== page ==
US oil and shale output – Aug 2018

Published at 21:21 31 Oct 2018 by . Last edited 11:18 22 Aug 2019.

US total liquids production averaged 17.14 mb/d in August, up m/m by 0.59 mb/d and higher y/y by nearly 3 mb/d. This was higher than our expectations (+0.1 mb/d) and the Street’s, including EIA’s STEO (+0.22 mb/d m/m), with crude production outperforming expectations by 0.30 mb/d. Crude production increased m/m by 0.42 mb/d to 11.35 mb/d, another record high, up y/y by 2.10 mb/d. The m/m increase was driven by a large increase in Texas, up 0.13 mb/d m/m to 4.58 mb/d, as well as continued increases in Gulf of Mexico (GoM) production, which rose by 74 thousand b/d m/m to 1.92 mb/d. This is the third month of higher production out of GoM after maintenance season, with production up by over 0.40 mb/d since May due to new tiebacks, accelerated project timelines, and efficiencies from maintenance. Shell’s Kaikias tieback came online an entire year early this June, and now BP has started work on an expansion of their Thunderhorse facility four months ahead of plan. The expansion will add roughly 30 thousand b/d of production, which is ramping up in October.

 Onshore production also surprised to the upside as Texas and New Mexico (a proxy for the Permian and Eagle Ford) output rose by a massive 0.18 mb/d m/m to 5.30 mb/d—the fastest m/m growth we have seen since March. In contrast, major service companies have said growth has been slowing in the region (perhaps referring to September) and have warned of additional slowdowns in Q4 18. While a slowdown in the Permian has been expected, service companies mentioned slower completions in other basins as well, noting specifically the DJ as well as the Eagle Ford. However, Colorado was one area that also came in higher than our expectations, up by 40 thousand b/d m/m to 0.48 mb/d. This pop in production came after stalled growth since the start of the year, with July output only 1 thousand b/d higher than December 2017. Output in Wyoming and Colorado (a proxy for Niobrara) grew by 56 thousand b/d m/m to 0.72 mb/d.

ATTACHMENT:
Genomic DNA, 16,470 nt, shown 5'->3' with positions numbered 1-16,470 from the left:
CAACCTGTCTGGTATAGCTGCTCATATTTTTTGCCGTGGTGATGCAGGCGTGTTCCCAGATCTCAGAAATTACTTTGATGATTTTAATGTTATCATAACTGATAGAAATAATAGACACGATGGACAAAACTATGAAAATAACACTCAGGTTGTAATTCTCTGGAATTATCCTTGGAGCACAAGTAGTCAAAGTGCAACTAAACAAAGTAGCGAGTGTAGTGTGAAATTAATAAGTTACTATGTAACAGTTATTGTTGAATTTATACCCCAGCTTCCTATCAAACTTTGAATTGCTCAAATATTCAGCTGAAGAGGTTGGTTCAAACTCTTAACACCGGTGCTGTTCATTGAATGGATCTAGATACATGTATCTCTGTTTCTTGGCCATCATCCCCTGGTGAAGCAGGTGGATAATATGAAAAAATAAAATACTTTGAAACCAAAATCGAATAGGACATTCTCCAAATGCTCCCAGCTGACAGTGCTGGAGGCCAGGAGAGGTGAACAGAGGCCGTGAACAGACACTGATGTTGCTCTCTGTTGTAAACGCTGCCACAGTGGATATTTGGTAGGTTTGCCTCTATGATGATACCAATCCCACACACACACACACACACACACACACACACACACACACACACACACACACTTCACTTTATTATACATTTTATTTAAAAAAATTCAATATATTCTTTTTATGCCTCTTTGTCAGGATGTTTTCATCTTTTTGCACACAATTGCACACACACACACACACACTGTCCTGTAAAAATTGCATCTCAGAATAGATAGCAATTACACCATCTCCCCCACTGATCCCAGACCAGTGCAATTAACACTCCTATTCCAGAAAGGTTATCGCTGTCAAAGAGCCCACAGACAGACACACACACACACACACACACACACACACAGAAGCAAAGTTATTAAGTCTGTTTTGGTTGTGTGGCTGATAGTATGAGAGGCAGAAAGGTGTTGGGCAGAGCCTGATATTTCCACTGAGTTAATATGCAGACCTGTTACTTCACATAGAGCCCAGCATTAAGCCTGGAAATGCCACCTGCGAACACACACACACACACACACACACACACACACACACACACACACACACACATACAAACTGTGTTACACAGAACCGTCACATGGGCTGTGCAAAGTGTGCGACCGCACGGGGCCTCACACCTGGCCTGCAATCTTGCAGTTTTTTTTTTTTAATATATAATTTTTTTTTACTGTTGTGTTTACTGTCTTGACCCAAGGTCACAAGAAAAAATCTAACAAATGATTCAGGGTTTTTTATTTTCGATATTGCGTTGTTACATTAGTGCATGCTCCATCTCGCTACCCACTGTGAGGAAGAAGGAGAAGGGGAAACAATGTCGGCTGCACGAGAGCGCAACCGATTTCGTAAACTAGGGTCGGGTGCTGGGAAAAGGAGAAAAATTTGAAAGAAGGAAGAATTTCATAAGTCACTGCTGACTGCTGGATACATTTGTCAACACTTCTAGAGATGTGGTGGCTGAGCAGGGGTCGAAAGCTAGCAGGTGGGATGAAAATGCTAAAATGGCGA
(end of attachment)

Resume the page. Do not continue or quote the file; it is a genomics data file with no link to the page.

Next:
Production in Oklahoma and Kansas (a proxy for the Anadarko basin) rose by 24 thousand b/d m/m to average 0.66 mb/d (higher by 0.93 mb/d y/y). Bakken output continues to rise, up m/m by 22 thousand b/d to 1.29 mb/d, even as we approach more stringent flaring regulation set for 1 Nov. ONEOK mentioned in their earnings that flaring restrictions will be set based on gross gas production and gas captured. Also of note—those producers that have come in low will receive credits, and new wells are exempt from the restrictions for the first 60 days of production. This could help explain why we have not seen more cautious action in the basin. With production continuing to ramp up, more and more focus has been on takeaway capacity in the area. Expectations are for multiple expansions to come online between now and the end of 2019 to facilitate growth in the region (See US Department of Energy, 31 October 2018).

 

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